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Archive for September, 2009

With the London and Pittsburgh summits the G20 has come of age. The management of the global economic system at the head of state/government level has decisively shifted from the G7/G8 grouping to the more inclusive G20. But like its predecessors, the G20 does not have a secretariat – no headquarters, no secretary general, and no dedicated bureaucratic apparatus to support its work. Instead the G20 is to be managed by rotating the chair’s responsibilities among the members (Guardian). Placing responsibility with this system of rotating leadership is a mistake. Instead the G20 should establish a secretariat.

Rotating G20 leadership suffers from the same competence and coordination problems as the rotating European Union presidency. In terms of competence, rotation means the institutional leadership is exposed to sheer luck of the draw. Every member nation does not have the depth and breadth of expertise and diplomatic skill to successfully lead the G20 for a year. For instance compare the EU’s rotating presidency system’s results. The recent Czech presidency of the European Union was not exactly covered in glory. The Czech prime minister remarked that Obama’s stimulus package was “a way to hell” that will “undermine the stability of the global financial market.” The Times reported that, “The comments were greeted with embarrassment by many Europeans who believe that the Czech leader does not represent a European consensus.” The head of the Socialist group in the European Parliament remarked that the Czech prime minister had “not understood what the task of the E.U. presidency is”. The Lisbon Treaty plans to replace the EU’s rotating presidency to resolve these competence and coordination issues. Another example of rotating chairs gone wrong, Italy’s preparations for the G8 summit this year were strongly criticized as chaotic, with the US intervening in the final weeks before the summit to organize the agenda (Guardian, Independent). Rotating leadership needlessly exposes an institution to instability.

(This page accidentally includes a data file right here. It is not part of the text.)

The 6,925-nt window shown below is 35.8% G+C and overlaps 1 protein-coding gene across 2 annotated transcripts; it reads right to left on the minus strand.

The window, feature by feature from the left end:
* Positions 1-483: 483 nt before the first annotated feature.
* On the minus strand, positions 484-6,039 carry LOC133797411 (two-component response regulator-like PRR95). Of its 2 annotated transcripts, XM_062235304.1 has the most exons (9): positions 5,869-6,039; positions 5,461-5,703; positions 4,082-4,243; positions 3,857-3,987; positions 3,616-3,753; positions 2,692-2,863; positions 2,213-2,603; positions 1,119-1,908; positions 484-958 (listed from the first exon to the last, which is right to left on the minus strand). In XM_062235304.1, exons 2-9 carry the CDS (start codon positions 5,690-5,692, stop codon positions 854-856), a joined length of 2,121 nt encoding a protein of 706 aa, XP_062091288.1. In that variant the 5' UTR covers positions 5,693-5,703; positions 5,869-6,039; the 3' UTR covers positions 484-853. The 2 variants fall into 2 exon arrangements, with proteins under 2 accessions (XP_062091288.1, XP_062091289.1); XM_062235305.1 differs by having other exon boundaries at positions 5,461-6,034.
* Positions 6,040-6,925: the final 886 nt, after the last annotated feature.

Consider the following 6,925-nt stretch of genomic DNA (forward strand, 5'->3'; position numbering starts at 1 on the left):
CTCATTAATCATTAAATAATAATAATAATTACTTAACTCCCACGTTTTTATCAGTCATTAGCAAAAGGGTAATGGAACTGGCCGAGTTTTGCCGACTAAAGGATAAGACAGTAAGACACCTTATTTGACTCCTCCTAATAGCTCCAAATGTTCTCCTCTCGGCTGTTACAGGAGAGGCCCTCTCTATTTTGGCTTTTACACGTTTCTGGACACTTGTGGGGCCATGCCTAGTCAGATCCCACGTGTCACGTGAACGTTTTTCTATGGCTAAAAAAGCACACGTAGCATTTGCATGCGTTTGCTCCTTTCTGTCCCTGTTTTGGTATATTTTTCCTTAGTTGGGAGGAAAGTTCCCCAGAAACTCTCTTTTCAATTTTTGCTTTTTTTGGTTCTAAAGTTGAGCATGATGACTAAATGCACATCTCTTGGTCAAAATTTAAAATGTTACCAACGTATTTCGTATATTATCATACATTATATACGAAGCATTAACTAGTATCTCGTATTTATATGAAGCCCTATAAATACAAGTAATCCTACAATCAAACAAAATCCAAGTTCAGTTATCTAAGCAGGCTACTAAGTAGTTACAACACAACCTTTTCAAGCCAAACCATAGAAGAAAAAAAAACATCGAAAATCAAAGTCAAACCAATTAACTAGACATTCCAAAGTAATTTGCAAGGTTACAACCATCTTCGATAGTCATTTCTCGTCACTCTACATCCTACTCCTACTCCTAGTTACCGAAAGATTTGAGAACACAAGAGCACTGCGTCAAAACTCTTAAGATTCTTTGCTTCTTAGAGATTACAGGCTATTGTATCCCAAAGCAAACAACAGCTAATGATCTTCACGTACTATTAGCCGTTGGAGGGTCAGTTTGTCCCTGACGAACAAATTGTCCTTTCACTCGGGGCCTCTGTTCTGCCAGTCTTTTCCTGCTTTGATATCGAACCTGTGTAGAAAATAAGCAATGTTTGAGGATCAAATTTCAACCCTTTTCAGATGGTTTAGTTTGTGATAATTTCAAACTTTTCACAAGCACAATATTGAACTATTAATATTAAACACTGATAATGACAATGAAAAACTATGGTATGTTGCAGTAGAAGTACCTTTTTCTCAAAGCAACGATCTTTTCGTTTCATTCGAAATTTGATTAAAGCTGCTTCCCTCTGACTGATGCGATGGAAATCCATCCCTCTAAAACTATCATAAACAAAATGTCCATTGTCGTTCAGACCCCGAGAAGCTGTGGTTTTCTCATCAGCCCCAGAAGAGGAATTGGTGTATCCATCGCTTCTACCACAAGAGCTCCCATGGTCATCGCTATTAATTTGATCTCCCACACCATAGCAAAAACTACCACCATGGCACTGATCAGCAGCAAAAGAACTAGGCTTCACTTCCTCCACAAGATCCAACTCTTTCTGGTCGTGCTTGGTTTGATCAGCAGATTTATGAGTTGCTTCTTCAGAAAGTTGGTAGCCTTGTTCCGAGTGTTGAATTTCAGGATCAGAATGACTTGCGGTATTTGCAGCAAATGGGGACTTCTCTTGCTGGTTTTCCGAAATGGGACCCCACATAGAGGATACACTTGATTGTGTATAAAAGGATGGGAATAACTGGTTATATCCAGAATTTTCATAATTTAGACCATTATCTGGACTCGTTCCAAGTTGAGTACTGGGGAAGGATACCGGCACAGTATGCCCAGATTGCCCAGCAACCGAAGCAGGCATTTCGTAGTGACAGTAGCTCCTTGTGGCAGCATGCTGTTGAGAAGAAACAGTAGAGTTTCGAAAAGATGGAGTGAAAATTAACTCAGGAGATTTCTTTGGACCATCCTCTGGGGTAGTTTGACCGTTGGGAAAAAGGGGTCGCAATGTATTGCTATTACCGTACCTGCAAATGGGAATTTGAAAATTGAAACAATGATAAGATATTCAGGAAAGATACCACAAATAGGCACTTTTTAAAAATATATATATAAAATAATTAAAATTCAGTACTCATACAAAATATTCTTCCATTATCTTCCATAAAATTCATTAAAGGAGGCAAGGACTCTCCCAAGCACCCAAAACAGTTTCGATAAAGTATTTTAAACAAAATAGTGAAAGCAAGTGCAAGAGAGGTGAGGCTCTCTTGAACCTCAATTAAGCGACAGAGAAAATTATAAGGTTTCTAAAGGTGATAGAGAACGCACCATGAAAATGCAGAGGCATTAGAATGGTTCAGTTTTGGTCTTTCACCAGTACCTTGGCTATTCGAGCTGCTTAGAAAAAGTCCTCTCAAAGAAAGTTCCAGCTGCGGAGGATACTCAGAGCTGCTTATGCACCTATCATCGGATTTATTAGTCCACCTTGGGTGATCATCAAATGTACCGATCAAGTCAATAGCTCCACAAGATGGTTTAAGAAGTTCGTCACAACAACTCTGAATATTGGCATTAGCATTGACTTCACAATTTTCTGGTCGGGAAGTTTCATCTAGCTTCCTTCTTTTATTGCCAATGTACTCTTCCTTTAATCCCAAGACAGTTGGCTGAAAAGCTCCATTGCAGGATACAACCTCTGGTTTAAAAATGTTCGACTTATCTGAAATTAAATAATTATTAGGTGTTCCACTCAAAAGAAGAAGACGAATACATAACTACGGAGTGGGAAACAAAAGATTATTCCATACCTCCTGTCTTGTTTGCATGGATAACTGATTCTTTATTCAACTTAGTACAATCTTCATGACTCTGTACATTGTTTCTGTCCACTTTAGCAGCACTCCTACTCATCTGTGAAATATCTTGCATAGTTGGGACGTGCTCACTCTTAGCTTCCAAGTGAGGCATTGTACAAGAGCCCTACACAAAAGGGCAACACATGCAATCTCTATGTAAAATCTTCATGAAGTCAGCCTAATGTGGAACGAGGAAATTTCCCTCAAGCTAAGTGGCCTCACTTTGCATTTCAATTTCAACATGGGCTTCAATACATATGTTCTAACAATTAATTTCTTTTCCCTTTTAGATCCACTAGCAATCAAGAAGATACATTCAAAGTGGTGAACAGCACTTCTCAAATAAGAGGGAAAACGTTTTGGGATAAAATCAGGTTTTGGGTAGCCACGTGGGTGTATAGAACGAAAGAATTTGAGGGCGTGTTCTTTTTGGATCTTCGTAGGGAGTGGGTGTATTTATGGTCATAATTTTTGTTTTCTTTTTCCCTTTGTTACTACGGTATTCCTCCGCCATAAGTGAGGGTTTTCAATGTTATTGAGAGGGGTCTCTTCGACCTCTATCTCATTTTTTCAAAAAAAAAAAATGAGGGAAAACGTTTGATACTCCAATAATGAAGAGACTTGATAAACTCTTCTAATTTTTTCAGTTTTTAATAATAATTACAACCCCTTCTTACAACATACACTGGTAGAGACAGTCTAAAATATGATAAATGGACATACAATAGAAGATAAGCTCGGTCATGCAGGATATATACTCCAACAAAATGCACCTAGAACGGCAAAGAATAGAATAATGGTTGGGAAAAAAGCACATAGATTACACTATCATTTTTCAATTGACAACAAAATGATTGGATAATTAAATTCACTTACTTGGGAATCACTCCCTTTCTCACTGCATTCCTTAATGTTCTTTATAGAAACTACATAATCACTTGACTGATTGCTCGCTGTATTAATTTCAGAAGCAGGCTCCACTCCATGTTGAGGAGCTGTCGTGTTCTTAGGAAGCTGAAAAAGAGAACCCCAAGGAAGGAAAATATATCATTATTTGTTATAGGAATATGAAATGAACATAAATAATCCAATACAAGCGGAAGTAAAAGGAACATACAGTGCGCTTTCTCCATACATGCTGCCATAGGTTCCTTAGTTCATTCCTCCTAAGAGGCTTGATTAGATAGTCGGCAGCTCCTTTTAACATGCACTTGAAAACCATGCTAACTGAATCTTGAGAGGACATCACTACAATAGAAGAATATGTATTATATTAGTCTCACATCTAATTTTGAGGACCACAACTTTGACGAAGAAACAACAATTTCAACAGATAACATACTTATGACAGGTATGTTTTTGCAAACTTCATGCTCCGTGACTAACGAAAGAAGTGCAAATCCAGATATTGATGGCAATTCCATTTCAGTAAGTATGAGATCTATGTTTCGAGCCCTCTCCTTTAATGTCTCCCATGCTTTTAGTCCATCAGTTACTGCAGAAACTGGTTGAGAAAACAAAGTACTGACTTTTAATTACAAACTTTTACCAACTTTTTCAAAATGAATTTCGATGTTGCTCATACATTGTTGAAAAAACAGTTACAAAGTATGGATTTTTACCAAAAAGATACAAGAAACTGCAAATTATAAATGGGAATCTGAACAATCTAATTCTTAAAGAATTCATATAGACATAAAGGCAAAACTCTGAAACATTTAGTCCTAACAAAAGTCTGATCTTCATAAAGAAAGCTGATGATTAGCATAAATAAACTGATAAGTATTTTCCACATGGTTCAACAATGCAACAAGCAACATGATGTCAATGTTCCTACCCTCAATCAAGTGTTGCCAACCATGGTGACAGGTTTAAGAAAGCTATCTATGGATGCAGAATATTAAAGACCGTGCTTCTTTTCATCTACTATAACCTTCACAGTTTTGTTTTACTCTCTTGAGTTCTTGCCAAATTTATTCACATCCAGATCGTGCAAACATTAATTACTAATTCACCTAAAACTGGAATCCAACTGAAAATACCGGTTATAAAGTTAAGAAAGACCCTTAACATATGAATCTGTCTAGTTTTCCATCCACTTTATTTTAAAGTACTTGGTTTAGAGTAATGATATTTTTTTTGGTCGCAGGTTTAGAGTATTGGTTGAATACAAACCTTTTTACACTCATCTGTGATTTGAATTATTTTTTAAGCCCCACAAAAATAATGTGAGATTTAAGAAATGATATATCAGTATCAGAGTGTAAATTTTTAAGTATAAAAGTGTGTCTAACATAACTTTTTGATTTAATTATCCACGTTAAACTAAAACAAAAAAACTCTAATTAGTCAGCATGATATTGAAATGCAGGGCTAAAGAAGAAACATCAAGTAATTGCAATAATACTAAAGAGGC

A secretariat places responsibility in a reliable home, secretariats are better able to coordinate because that is their domain of expertise. Furthermore, a secretariat would have longer time horizons. In 2010 South Korea is set to coordinate the G20, in 2011 France will take up the task. One year is not enough time to get a coherent agenda organized and implemented, let alone successfully monitoring or reporting on whether participating nations have lived up to their commitments. Even a weak secretariat is capable of acting as the conscience of the institution. Nations sometimes get into a habit of mutual disarmament with regard to leveling criticism – even a weak secretariat could help nudge G20 members towards implementing the grand gestures of the communiqués. The fact of monitoring by an expert figure alone means agreements have a higher likelihood of being implemented. For instance, guarding against protectionist measures and meeting past foreign aid commitments are two areas ripe for secretariat level nudging. What expert figure could criticize Italy for falling woefully behind its Gleneagles G8 commitments when Italy was hosting the G8 this year? A chair is fairly unlikely to criticize itself, certainly not in the terms Italy deserves for delivering a paltry 3% of aid pledged in at Gleneagles (Guardian, Independent).

A G20 secretariat would also serve a crucial mediating role. Similar to the UN’s role in situations where there is skepticism as to motives, the G20 secretariat can say and propose things individual states cannot say or propose. For instance, South Korea proposing an agenda item on North Korea is different from a G20 Secretary General proposing a discussion of North Korea. With the prospect of the G20 taking up any pressing global issue from the environment to trade, a secretariat could contribute to meeting global problems with global solutions (Brookings).